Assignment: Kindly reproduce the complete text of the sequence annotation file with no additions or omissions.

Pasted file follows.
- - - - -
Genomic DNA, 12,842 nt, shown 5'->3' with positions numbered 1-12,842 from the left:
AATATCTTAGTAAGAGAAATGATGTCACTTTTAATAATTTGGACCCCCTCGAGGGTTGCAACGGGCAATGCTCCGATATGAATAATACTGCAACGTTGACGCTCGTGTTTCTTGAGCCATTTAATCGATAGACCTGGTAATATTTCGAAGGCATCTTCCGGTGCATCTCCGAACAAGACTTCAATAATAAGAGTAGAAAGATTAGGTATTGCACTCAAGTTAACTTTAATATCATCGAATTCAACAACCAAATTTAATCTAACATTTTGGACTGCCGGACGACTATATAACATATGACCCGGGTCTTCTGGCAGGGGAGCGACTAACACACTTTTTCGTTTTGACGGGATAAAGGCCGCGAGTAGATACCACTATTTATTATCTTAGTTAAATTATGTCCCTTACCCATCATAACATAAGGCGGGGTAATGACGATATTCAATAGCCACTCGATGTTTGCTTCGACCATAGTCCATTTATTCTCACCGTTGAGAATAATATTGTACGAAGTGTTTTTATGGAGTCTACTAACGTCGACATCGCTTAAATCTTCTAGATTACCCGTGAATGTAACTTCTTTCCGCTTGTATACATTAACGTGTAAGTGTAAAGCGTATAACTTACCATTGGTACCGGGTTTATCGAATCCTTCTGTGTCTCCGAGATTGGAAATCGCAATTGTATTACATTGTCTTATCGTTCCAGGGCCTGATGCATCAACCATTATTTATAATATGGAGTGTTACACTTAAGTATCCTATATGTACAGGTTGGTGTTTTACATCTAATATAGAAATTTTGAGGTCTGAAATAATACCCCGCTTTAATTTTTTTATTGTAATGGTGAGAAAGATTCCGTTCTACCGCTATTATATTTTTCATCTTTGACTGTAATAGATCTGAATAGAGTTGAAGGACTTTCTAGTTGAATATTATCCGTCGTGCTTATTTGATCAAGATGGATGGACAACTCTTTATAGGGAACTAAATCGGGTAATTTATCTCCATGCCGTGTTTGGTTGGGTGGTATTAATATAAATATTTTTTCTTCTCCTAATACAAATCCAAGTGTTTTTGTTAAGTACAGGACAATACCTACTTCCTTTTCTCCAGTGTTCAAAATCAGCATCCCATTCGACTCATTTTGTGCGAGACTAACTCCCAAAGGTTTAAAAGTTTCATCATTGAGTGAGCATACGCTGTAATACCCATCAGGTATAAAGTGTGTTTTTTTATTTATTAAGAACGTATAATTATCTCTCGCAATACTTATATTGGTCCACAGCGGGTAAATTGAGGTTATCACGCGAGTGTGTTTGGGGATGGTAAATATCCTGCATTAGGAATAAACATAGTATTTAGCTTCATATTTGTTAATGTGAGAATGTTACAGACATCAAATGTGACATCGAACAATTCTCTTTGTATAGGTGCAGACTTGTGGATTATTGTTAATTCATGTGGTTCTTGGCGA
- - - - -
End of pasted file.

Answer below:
Genomic DNA, 12,842 nt, shown 5'->3' with positions numbered 1-12,842 from the left:
AATATCTTAGTAAGAGAAATGATGTCACTTTTAATAATTTGGACCCCCTCGAGGGTTGCAACGGGCAATGCTCCGATATGAATAATACTGCAACGTTGACGCTCGTGTTTCTTGAGCCATTTAATCGATAGACCTGGTAATATTTCGAAGGCATCTTCCGGTGCATCTCCGAACAAGACTTCAATAATAAGAGTAGAAAGATTAGGTATTGCACTCAAGTTAACTTTAATATCATCGAATTCAACAACCAAATTTAATCTAACATTTTGGACTGCCGGACGACTATATAACATATGACCCGGGTCTTCTGGCAGGGGAGCGACTAACACACTTTTTCGTTTTGACGGGATAAAGGCCGCGAGTAGATACCACTATTTATTATCTTAGTTAAATTATGTCCCTTACCCATCATAACATAAGGCGGGGTAATGACGATATTCAATAGCCACTCGATGTTTGCTTCGACCATAGTCCATTTATTCTCACCGTTGAGAATAATATTGTACGAAGTGTTTTTATGGAGTCTACTAACGTCGACATCGCTTAAATCTTCTAGATTACCCGTGAATGTAACTTCTTTCCGCTTGTATACATTAACGTGTAAGTGTAAAGCGTATAACTTACCATTGGTACCGGGTTTATCGAATCCTTCTGTGTCTCCGAGATTGGAAATCGCAATTGTATTACATTGTCTTATCGTTCCAGGGCCTGATGCATCAACCATTATTTATAATATGGAGTGTTACACTTAAGTATCCTATATGTACAGGTTGGTGTTTTACATCTAATATAGAAATTTTGAGGTCTGAAATAATACCCCGCTTTAATTTTTTTATTGTAATGGTGAGAAAGATTCCGTTCTACCGCTATTATATTTTTCATCTTTGACTGTAATAGATCTGAATAGAGTTGAAGGACTTTCTAGTTGAATATTATCCGTCGTGCTTATTTGATCAAGATGGATGGACAACTCTTTATAGGGAACTAAATCGGGTAATTTATCTCCATGCCGTGTTTGGTTGGGTGGTATTAATATAAATATTTTTTCTTCTCCTAATACAAATCCAAGTGTTTTTGTTAAGTACAGGACAATACCTACTTCCTTTTCTCCAGTGTTCAAAATCAGCATCCCATTCGACTCATTTTGTGCGAGACTAACTCCCAAAGGTTTAAAAGTTTCATCATTGAGTGAGCATACGCTGTAATACCCATCAGGTATAAAGTGTGTTTTTTTATTTATTAAGAACGTATAATTATCTCTCGCAATACTTATATTGGTCCACAGCGGGTAAATTGAGGTTATCACGCGAGTGTGTTTGGGGATGGTAAATATCCTGCATTAGGAATAAACATAGTATTTAGCTTCATATTTGTTAATGTGAGAATGTTACAGACATCAAATGTGACATCGAACAATTCTCTTTGTATAGGTGCAGACTTGTGGATTATTGTTAATTCATGTGGTTCTTGGCGA